Why Are Women-Owned Businesses Such Small Businesses?

Women own 30 percent of private businesses but generate just 11 percent of sales. Several factors contribute to this. 

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Female small-business owners, like the attendees at this California gathering to coach entrepreneurs, are more likely than their male peers to have fewer employees and lower sales. (Flickr)

When Arabel Alva Rosales started her own technology consulting company, she had many advantages: a law degree from Chicago's DePaul University, experience working in state government, a family history of entrepreneurship, and business contacts eager to join her team. But statistically speaking, she faced long odds as a Hispanic woman.

Women now start businesses at higher rates than men do, and minority women start businesses at the highest rate of all. Yet women-owned businesses have fewer employees, lower sales, and less chance of survival than male-owned businesses, according to a 2010 Commerce Department report. The report found that women-owned businesses are smaller across every sector of the economy, from educational services to manufacturing.

Nobody is really sure why this dynamic exists, but Emilia DiMenco has a theory. "It really has to do with access to information, access to contacts, access to contracts, and to capital," says the head of the Women's Business Development Center, a Chicago-based nonprofit that has worked with Alva Rosales.

Of course not every entrepreneur has dreams of rocketing to the top of the S&P 500. Survey research suggests that women have lower growth expectations for their businesses and are more likely to use their positions as owners to carve out a work-life balance than men, says Alicia Robb, a senior fellow at the Ewing Marion Kauffman Foundation.

But some female entrepreneurs may be held back by circumstance, not by choice. Minority women, in particular, can struggle to find capital to invest in their businesses. Minority families tend to have a lower net worth than white families do. And minority-owned firms are less likely to receive loans than white-owned firms; when they do get loans, the amounts are lower and interest rates higher, a 2010 report from the Commerce Department's Minority Business Development Agency found.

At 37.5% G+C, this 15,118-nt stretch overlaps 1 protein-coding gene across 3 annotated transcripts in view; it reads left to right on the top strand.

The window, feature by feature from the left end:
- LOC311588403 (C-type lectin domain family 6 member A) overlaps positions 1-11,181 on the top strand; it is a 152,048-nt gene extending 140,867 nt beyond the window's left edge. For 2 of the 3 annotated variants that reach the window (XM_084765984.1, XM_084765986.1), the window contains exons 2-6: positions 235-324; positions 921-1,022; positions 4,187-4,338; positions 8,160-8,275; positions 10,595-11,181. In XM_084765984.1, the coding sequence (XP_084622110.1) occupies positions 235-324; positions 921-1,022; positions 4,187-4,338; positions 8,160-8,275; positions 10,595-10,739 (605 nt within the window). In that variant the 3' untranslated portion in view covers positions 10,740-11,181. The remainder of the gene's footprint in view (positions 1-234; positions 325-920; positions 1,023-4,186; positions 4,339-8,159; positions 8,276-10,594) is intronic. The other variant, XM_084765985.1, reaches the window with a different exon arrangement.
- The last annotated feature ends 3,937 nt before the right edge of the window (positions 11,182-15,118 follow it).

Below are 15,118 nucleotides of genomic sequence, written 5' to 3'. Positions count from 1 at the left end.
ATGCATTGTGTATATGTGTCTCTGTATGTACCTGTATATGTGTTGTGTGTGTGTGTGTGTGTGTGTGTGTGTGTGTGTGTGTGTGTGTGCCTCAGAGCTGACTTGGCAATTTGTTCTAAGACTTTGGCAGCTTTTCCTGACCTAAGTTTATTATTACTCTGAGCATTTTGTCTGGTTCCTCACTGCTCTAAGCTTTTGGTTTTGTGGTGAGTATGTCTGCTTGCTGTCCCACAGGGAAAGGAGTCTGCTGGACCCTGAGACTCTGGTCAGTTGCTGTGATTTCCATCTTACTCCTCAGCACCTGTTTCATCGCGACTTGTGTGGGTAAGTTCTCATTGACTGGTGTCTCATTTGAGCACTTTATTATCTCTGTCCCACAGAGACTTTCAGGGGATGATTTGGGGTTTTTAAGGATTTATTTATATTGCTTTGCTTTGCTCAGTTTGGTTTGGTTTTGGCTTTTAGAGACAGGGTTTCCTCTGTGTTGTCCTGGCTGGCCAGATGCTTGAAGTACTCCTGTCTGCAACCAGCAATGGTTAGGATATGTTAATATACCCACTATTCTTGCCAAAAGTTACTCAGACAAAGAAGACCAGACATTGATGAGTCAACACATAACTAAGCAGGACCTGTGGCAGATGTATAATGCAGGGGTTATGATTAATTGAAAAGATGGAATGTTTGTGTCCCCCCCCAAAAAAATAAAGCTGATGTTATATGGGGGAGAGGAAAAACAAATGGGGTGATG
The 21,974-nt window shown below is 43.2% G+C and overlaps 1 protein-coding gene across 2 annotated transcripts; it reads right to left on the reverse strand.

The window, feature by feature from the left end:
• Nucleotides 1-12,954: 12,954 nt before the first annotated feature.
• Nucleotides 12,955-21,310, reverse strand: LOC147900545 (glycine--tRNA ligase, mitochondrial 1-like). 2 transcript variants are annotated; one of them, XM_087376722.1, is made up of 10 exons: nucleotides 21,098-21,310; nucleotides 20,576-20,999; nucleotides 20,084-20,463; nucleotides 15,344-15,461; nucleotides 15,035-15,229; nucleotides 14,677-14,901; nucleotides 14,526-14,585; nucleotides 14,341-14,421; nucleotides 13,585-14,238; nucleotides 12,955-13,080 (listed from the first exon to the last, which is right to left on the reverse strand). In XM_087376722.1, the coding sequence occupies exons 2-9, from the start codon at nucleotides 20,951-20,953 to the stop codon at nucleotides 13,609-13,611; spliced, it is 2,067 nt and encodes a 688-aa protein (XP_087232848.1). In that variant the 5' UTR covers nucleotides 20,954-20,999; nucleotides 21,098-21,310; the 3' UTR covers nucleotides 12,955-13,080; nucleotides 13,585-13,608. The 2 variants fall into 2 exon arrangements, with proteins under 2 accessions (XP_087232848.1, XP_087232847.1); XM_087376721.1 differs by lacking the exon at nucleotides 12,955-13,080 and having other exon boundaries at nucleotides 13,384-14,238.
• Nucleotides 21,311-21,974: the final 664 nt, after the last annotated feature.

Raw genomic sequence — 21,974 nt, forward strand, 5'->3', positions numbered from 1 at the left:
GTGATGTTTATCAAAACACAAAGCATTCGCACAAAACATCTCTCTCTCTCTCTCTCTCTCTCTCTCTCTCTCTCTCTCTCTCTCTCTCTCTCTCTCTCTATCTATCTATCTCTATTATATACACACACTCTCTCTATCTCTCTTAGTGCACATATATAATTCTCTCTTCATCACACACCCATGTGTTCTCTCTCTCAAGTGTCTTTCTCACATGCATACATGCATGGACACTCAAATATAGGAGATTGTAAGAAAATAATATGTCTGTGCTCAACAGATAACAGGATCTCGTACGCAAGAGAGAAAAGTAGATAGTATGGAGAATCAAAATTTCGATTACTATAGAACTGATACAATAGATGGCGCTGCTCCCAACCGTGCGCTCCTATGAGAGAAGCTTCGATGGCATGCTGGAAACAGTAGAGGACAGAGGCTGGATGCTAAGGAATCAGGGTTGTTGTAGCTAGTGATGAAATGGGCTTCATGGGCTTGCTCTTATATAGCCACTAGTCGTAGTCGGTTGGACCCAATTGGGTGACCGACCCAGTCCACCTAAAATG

In the start-up world, women find it more difficult to raise venture capital money. "Teams with women on the founding team are just getting significantly less money than all-male teams," says Susan Duffy, executive director of the Center for Women's Entrepreneurial Leadership at Babson College, which is study the fundraising gap. Part of the problem, Duffy says, is that there aren't many female venture capitalists.

In general, female entrepreneurs are more likely to grow their businesses organically, without relying on outside capital. That's true of Alva Rosales, who used her own money to get her company started. "Especially from a Latina background—we prefer not to have to borrow, I think," she says. The approach has worked for her business, but she's also learned to establish lines of credit—just in case—and to think critically about financing.

WBDC wants to make sure entrepreneurs have access to as many resources as possible. The organization gives out tiny loans, facilitates networking, and hosts events that walk participants through everything from establishing a business to navigating a merger. WBDC will also certify companies as "woman-owned," a label that can help businesses connect with government agencies and corporations that look for diverse suppliers. 

In her work with Babson students, Duffy says she emphasizes the importance of having women's business ideas in the marketplace. She likes to talk about Care.com, a company that connects families with babysitters and other caregivers. The business grew out of a female founder's personal experience, and it went public earlier this year. DiMenco says that given America's changing demographics, there's a huge market for businesses aimed at diverse customers.

Next year, the U.S. Census Bureau will release its 2012 Survey of Business Owners, which will shed light on how all types of small businesses fared during the recession. "We're waiting with bated breath," says Alejandra Castillo, national director of the Commerce Department's Minority Business Development Agency. With the best available data now years out of date, it's even harder to identify the kind of support that women-owned businesses may find most useful to thrive and expand.

"I don't know what the numbers are. But I don't think people should underestimate us," Alva Rosales says of female entrepreneurs. "Because I think we as business owners are a force to be reckoned with." Today, she employs 25 people and her company brings in over $1 million each year. And she has a teenage daughter who—having grown up with the business—has become a savvy entrepreneurial thinker, too.

This post originally appeared on National Journal, an Atlantic partner site. 

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